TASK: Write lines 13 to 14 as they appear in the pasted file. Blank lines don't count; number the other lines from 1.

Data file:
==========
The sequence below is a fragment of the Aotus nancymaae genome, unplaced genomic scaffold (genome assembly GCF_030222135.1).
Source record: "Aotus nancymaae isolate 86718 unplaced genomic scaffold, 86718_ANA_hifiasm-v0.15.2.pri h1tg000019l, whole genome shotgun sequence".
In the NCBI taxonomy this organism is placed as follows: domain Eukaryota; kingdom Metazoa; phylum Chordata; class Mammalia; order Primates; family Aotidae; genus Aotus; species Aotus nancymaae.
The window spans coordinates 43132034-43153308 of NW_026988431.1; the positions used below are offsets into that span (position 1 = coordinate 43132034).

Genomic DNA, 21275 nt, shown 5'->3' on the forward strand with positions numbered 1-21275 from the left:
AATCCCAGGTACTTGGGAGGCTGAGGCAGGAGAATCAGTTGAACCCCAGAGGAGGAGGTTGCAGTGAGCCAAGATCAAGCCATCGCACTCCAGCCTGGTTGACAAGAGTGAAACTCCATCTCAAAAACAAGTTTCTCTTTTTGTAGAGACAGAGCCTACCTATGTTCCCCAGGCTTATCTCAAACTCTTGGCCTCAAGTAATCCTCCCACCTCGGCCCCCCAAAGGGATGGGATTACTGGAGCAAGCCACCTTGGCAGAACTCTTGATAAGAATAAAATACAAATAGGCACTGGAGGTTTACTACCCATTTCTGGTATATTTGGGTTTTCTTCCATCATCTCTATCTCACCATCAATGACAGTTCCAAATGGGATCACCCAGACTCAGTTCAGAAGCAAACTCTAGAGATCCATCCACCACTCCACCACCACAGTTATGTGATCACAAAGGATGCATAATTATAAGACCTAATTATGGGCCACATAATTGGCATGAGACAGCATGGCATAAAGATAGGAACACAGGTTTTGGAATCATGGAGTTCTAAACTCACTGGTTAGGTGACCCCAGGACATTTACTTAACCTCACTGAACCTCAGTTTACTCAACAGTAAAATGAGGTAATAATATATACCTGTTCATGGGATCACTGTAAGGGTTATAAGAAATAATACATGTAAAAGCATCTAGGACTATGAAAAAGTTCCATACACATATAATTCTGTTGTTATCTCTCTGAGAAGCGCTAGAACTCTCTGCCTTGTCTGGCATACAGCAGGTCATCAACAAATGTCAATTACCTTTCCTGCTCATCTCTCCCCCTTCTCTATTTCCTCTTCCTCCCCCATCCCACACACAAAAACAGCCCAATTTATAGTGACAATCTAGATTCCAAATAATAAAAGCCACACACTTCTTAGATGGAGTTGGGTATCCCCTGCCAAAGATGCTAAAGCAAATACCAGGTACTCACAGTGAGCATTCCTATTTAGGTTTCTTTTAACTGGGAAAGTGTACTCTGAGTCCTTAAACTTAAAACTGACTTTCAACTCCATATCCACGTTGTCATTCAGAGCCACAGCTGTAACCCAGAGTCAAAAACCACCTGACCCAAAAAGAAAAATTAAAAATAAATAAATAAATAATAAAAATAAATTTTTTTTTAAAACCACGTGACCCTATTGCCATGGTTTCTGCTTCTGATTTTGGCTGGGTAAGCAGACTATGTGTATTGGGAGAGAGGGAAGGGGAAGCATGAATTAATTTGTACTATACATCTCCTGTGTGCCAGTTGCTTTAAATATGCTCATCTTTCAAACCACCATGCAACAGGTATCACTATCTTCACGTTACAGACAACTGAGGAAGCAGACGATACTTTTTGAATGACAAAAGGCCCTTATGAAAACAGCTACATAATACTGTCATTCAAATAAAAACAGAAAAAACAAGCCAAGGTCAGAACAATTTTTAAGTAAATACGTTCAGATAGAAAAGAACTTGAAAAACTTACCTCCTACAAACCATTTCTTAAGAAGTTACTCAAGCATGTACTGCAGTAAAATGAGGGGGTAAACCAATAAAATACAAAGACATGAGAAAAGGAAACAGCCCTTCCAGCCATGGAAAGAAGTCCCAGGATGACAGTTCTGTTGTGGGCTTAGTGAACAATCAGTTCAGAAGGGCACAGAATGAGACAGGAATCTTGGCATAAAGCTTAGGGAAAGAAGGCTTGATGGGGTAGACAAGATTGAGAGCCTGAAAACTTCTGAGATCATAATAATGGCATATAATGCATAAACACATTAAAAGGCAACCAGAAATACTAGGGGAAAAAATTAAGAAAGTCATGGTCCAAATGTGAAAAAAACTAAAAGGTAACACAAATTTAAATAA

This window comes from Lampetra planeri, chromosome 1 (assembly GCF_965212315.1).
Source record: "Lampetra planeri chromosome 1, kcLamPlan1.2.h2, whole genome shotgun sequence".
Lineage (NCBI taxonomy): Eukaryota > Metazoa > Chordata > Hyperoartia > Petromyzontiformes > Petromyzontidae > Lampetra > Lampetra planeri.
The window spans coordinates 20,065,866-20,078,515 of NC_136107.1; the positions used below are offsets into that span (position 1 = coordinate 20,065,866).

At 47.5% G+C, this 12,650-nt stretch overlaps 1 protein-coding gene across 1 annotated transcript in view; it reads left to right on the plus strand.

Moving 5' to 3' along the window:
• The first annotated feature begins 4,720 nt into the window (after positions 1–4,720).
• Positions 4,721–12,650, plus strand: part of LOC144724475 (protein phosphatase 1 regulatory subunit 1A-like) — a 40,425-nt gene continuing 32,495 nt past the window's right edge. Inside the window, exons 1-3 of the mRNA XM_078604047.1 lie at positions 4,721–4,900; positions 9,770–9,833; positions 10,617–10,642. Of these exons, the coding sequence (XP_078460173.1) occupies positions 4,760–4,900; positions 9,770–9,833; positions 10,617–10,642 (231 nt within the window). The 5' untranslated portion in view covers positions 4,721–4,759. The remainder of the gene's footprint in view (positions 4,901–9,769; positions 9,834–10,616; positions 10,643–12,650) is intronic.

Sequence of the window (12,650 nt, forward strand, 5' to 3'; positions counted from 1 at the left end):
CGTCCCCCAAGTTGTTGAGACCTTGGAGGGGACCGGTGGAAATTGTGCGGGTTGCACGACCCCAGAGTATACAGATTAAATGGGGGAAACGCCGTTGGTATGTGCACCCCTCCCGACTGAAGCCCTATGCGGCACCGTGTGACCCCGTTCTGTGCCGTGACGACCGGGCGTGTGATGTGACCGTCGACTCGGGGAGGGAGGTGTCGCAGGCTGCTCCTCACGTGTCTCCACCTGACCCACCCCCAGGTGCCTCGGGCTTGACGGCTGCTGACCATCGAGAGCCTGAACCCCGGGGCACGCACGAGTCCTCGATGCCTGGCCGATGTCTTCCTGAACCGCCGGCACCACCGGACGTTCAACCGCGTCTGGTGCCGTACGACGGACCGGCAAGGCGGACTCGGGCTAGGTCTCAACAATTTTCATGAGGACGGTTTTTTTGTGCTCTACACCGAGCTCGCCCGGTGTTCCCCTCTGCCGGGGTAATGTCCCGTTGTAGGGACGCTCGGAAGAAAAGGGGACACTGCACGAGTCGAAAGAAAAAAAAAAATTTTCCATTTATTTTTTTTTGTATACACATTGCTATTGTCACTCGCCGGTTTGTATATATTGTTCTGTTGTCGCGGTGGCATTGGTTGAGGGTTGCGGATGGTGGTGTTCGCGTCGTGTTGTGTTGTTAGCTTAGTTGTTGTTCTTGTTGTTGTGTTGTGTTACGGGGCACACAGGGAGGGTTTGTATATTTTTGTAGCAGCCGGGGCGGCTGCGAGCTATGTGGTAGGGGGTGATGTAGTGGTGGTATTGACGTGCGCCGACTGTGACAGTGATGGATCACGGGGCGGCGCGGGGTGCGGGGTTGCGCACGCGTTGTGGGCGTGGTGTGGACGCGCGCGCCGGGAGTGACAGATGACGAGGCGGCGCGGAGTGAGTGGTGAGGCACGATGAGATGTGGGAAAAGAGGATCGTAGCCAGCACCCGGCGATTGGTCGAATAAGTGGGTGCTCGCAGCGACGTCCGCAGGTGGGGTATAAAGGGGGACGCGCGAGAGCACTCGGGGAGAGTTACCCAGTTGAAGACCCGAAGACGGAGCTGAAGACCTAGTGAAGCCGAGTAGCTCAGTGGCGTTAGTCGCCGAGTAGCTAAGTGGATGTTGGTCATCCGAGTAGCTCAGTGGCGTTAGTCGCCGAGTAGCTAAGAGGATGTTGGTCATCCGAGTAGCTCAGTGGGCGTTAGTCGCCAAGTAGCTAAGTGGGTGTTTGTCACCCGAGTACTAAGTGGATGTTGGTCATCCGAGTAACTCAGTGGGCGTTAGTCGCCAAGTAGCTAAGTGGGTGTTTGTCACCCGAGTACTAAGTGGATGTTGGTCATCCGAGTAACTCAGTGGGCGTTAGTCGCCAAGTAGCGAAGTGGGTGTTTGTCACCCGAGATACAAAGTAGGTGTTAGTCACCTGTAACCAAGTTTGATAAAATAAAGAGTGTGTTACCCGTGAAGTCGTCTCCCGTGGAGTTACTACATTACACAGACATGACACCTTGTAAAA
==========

• The first annotated feature begins 4,720 nt into the window (after positions 1–4,720).
• Positions 4,721–12,650, plus strand: part of LOC144724475 (protein phosphatase 1 regulatory subunit 1A-like) — a 40,425-nt gene continuing 32,495 nt past the window's right edge. Inside the window, exons 1-3 of the mRNA XM_078604047.1 lie at positions 4,721–4,900; positions 9,770–9,833; positions 10,617–10,642. Of these exons, the coding sequence (XP_078460173.1) occupies positions 4,760–4,900; positions 9,770–9,833; positions 10,617–10,642 (231 nt within the window). The 5' untranslated portion in view covers positions 4,721–4,759. The remainder of the gene's footprint in view (positions 4,901–9,769; positions 9,834–10,616; positions 10,643–12,650) is intronic.